“I don’t hate it,” Quentin said, quickly, at once, immediately; “I don’t hate it,” he said. I don’t hate it he thought, panting in the cold air, the iron New England dark: I don’t. I don’t! I don’t hate it! I don’t hate it! as we struggled—and failed—to deal with the world we were inheriting. Absalom, Absalom! p. 303.
Melville called forth in me the emotions that Ishmael felt on board the Pequod squeezing sperm, and it may have been spermaceti that led me to civil rights. He also gave me an exhaustively researched technical treatise on the whaling industry, a sociological treatise on class issues in New England, another about multicultural society in New England in the early nineteenth century, an exciting story filled with suspense which is straight out of King Kong, a lesson in geography, all of which is essential to the central story of Ahab, Queequeg, Ishmael, and the White Whale. If it had been technically possible to have tracked the course of the Pequod across the southern Atlantic and Pacific, this story would certainly be huge enough to have been seen from space. Writing a big, long, deeply moving, deeply moral, encyclopedic novel seemed to me to be the very goal I was looking for, but I never considered that it was possible to write about anything truly important that happens on Earth without addressing the deep crimes that men have done to each other. Wars. Slavery. Assassination. Torture. Poverty. Discrimination. Carelessness, Multitudinous forms of oppression. Control of our own bodies. Willful prevention of knowledge. Disenfranchisement. The brutal treatment to which gay men and women have been subjected at the hands of the Christian Church. There is nobody else, no power in the universe, able to make us kill each other but ourselves. And like astronauts getting to the moon then turning around and looking back at ourselves on earth, it was impossible to see ourselves without seeing where we are in the universe. It would be a willful act of negation to try to write of me—focussing on what I did and how I felt—without taking in what was done to me, and, of course, what I did to them. What is my condition?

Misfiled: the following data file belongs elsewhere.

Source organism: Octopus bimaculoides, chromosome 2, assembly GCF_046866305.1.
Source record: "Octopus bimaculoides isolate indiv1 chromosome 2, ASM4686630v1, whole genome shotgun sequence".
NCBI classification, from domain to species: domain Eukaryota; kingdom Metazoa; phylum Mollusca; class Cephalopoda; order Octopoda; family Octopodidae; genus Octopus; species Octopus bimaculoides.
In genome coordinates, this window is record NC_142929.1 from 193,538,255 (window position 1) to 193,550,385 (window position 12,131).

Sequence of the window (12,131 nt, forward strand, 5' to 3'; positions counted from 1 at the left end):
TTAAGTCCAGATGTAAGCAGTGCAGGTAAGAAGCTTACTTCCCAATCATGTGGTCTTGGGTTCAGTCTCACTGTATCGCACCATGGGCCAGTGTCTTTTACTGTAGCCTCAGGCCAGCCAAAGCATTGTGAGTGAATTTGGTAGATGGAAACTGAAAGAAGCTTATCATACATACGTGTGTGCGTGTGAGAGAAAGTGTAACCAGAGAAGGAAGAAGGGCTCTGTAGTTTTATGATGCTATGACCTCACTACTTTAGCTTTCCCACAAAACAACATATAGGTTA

So I was drawn to a certain kind of life different from all my tribe, even before I had gotten out of high school, and to a certain kind of novel, beginning with a certain kind of physical intimacy, like Ishmael’s fingers in the tun of sperm or Queequeg’s leg thrown over Ishmael’s thigh, so entirely sociable and free and easy were we (Chapter 11, Nightgown). My life was set in high school.
This is the third in a series of blog posts about reading and writing and about my books and, of course, about the LGBTQ community, who are riding on planet Earth along with everyone else as it falls through space.
Herman Melville. Moby Dick. Penguin Books, 1992.
William Faulkner. Absalom, Absalom! New York: Vintage International, 1986.